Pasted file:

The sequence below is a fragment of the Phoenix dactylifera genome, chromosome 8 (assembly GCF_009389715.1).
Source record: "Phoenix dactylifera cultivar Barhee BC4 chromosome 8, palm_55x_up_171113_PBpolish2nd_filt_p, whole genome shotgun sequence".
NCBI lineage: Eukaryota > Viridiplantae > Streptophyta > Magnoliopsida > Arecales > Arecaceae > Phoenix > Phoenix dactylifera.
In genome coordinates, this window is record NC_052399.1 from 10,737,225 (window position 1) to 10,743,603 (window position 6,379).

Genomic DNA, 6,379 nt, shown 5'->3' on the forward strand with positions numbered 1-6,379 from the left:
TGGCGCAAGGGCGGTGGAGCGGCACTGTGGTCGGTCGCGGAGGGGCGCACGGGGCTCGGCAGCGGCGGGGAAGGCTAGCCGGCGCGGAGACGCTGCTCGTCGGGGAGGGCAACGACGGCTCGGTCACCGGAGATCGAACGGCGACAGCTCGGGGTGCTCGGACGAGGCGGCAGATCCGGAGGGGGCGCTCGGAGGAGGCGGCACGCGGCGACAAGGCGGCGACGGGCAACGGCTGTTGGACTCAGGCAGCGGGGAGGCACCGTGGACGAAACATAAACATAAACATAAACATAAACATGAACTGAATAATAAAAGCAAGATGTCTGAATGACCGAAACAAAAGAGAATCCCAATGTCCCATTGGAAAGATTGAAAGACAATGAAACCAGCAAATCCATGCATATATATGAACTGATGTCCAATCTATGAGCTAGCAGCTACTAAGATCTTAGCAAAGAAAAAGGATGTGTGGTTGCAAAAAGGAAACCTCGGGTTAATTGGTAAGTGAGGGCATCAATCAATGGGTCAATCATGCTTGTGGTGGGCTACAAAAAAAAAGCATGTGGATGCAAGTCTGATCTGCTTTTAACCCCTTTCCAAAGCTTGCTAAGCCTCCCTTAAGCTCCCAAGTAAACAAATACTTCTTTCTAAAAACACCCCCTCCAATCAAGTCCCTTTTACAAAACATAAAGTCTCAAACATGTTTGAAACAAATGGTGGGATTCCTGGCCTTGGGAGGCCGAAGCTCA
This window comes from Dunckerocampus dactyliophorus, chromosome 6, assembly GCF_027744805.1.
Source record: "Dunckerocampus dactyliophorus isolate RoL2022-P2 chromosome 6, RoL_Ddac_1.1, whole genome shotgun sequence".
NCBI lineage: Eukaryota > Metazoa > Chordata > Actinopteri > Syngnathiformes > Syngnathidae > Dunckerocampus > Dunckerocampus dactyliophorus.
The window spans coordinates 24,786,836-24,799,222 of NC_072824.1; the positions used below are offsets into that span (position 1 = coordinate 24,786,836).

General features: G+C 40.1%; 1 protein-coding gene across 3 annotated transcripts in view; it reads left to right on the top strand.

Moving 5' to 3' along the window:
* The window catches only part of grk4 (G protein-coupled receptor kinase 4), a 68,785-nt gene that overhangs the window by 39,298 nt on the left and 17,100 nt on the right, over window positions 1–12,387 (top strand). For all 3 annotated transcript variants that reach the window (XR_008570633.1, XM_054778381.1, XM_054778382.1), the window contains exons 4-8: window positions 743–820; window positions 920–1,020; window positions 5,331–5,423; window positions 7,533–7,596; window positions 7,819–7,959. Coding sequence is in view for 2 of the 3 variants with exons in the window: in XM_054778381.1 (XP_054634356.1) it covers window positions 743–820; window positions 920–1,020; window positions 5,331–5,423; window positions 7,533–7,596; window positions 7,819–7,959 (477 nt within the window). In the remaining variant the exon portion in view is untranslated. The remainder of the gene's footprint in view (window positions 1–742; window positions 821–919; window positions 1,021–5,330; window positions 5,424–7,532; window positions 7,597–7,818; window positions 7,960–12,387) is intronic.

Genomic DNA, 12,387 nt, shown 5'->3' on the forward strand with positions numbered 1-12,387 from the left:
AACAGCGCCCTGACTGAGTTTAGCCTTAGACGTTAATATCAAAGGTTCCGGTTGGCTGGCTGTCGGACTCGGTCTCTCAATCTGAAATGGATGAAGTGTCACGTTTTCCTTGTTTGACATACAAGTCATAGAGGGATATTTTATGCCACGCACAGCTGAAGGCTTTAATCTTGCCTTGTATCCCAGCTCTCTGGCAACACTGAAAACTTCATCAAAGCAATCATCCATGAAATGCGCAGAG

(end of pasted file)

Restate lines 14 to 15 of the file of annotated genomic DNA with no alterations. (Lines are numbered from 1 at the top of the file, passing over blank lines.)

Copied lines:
Genomic DNA, 12,387 nt, shown 5'->3' on the forward strand with positions numbered 1-12,387 from the left:
AACAGCGCCCTGACTGAGTTTAGCCTTAGACGTTAATATCAAAGGTTCCGGTTGGCTGGCTGTCGGACTCGGTCTCTCAATCTGAAATGGATGAAGTGTCACGTTTTCCTTGTTTGACATACAAGTCATAGAGGGATATTTTATGCCACGCACAGCTGAAGGCTTTAATCTTGCCTTGTATCCCAGCTCTCTGGCAACACTGAAAACTTCATCAAAGCAATCATCCATGAAATGCGCAGAG